Field Logs and Archives

Photos courtesy of Henry Bortman unless otherwise noted.

November 5, 2006

Laguna Blanca refuge, Bolivia

Today the team visited a portion of a large stromatolite field that reaches to within a mile of the current shoreline of Laguna Blanca. It is one of the largest such fields known, covering an estimated 100 square kilometers (about 40 square miles). Stromatolites are layered structures built by cyanobacteria (photosynthetic bacteria). If it weren't for cyanobacteria, we wouldn't be here; they were responsible for putting oxygen into Earth's atmosphere.

Although stromatolites were once common in shallow waters worldwide - indeed, for some 3 billion years, they were the most prominent feature of Earth's biosphere - living stromatolites are rare today, existing in only a very few places. Sharks Bay, Australia, is the best known of these.

Most stromatolites found today are fossils, the remains of once-living colonies that have long since turned to stone. The stromatolite field near Laguna Blanca formed relatively recently. In 2002, members of the High Lakes team noticed them while exploring the terrain near the refuge. In 2004, they collected samples for laboratory analysis. Surprisingly, the stromatolites were found to be between 6,000 and 13,000 years old. This corresponds to a period in Earth history when a major climate change took place, marking the transition from the Pleistocene to the Holocene era. Around the world, glaciers began receding. In the altiplano, the transition marked the onset of drought and meant that lakes started to dry up.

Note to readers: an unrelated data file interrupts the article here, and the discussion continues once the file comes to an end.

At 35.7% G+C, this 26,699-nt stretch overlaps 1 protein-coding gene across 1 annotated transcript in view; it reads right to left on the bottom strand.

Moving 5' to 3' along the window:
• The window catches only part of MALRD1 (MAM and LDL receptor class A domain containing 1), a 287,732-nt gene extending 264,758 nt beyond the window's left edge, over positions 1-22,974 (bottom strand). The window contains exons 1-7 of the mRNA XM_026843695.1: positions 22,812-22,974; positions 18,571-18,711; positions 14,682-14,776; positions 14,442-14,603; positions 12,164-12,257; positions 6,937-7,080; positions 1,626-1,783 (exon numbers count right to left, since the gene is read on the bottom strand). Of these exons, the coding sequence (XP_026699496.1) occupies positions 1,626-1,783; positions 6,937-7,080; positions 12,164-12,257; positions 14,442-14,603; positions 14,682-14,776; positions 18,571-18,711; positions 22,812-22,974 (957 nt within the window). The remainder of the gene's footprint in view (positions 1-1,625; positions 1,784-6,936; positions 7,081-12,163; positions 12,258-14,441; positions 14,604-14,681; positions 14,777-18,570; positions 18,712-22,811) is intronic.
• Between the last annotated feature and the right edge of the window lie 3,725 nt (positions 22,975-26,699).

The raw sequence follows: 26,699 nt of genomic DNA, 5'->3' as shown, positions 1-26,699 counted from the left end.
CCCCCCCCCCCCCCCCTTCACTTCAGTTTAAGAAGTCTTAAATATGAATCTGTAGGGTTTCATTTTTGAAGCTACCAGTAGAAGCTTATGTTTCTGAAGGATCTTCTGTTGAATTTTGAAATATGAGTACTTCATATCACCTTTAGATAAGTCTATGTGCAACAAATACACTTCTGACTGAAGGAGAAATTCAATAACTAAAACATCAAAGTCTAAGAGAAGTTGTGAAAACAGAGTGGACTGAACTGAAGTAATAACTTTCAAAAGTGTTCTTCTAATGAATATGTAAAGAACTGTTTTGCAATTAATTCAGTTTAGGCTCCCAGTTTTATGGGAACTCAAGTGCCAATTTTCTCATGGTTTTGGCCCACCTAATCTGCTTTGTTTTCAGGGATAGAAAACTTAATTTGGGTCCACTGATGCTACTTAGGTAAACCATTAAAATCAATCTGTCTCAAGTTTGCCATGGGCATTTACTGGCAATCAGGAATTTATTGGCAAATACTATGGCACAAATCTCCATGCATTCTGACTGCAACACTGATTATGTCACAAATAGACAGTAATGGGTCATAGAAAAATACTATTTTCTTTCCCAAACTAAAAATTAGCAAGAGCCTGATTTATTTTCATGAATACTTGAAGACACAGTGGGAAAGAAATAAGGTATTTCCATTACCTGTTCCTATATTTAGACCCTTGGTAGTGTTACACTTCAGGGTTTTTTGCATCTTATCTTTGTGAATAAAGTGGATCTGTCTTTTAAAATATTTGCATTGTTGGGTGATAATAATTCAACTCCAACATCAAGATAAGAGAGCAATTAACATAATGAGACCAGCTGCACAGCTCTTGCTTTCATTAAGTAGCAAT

Laguna Blanca and Laguna Verde were once part of a single, much larger lake, which covered the area where the stromatolites are found. Cyanobacteria lived and formed their impressive structures in the shallow waters of the lake, constantly finding new territory to colonize as the lake slowly dried away.

The High Lakes team in the stromatolite field near Laguna Blanca. Back row (from left): Macario, Rob, Nathalie, Eric, Clay, Sandy. Front row (from left): Henry, Edmond, Cristian, Matthieu./span>

 

Left: Matthieu breaks off a piece of a stromatolite with his rock hammer. Right: Most of the stromatolite field is heavily eroded, but in one section, a series of mounds about 3 to 4 feet in diameter are intact.

 

Left: Clay and Sandy chillin’ among the stromatolites. Right: Sunrise and moonset over Sairecabur, one of the volcanos bordering Laguna Blanca.

 

Left: Rob examines one of the long, sausage-shaped stromatolites. Right: This complex structure, about 30 feet long, is the remains of several stromatolites that merged together.

Captain's Log

October 31, 2006

I did not think I would start writing so soon upon arrival...

Field Archives

October 28, 2006
November 01, 2006
November 02, 2006
November 03, 2006
November 04, 2006
November 05, 2006
November 06, 2006
November 13, 2006
November 26, 2006